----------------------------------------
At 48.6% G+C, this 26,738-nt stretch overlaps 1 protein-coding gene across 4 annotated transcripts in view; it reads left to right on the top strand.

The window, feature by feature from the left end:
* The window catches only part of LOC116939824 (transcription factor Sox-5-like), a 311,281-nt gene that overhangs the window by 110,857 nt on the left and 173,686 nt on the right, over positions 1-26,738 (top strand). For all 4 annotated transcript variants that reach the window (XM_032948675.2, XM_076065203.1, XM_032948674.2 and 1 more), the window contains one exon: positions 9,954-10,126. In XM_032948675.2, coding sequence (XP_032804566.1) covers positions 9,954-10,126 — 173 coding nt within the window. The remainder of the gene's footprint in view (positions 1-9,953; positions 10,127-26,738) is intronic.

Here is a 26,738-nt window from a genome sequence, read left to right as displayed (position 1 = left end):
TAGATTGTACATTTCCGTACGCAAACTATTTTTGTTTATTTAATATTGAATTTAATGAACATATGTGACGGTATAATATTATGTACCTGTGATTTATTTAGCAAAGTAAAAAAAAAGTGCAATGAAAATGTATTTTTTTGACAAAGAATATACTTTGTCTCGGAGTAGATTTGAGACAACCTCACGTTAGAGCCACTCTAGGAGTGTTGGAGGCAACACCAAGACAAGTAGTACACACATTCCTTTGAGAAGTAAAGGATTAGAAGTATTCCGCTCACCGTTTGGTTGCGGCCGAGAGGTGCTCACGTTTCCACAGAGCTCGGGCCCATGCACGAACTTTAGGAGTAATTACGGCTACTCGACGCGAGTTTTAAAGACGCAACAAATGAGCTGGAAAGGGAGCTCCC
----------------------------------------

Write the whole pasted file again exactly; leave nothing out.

At 48.6% G+C, this 26,738-nt stretch overlaps 1 protein-coding gene across 4 annotated transcripts in view; it reads left to right on the top strand.

The window, feature by feature from the left end:
* The window catches only part of LOC116939824 (transcription factor Sox-5-like), a 311,281-nt gene that overhangs the window by 110,857 nt on the left and 173,686 nt on the right, over positions 1-26,738 (top strand). For all 4 annotated transcript variants that reach the window (XM_032948675.2, XM_076065203.1, XM_032948674.2 and 1 more), the window contains one exon: positions 9,954-10,126. In XM_032948675.2, coding sequence (XP_032804566.1) covers positions 9,954-10,126 — 173 coding nt within the window. The remainder of the gene's footprint in view (positions 1-9,953; positions 10,127-26,738) is intronic.

Here is a 26,738-nt window from a genome sequence, read left to right as displayed (position 1 = left end):
TAGATTGTACATTTCCGTACGCAAACTATTTTTGTTTATTTAATATTGAATTTAATGAACATATGTGACGGTATAATATTATGTACCTGTGATTTATTTAGCAAAGTAAAAAAAAAGTGCAATGAAAATGTATTTTTTTGACAAAGAATATACTTTGTCTCGGAGTAGATTTGAGACAACCTCACGTTAGAGCCACTCTAGGAGTGTTGGAGGCAACACCAAGACAAGTAGTACACACATTCCTTTGAGAAGTAAAGGATTAGAAGTATTCCGCTCACCGTTTGGTTGCGGCCGAGAGGTGCTCACGTTTCCACAGAGCTCGGGCCCATGCACGAACTTTAGGAGTAATTACGGCTACTCGACGCGAGTTTTAAAGACGCAACAAATGAGCTGGAAAGGGAGCTCCC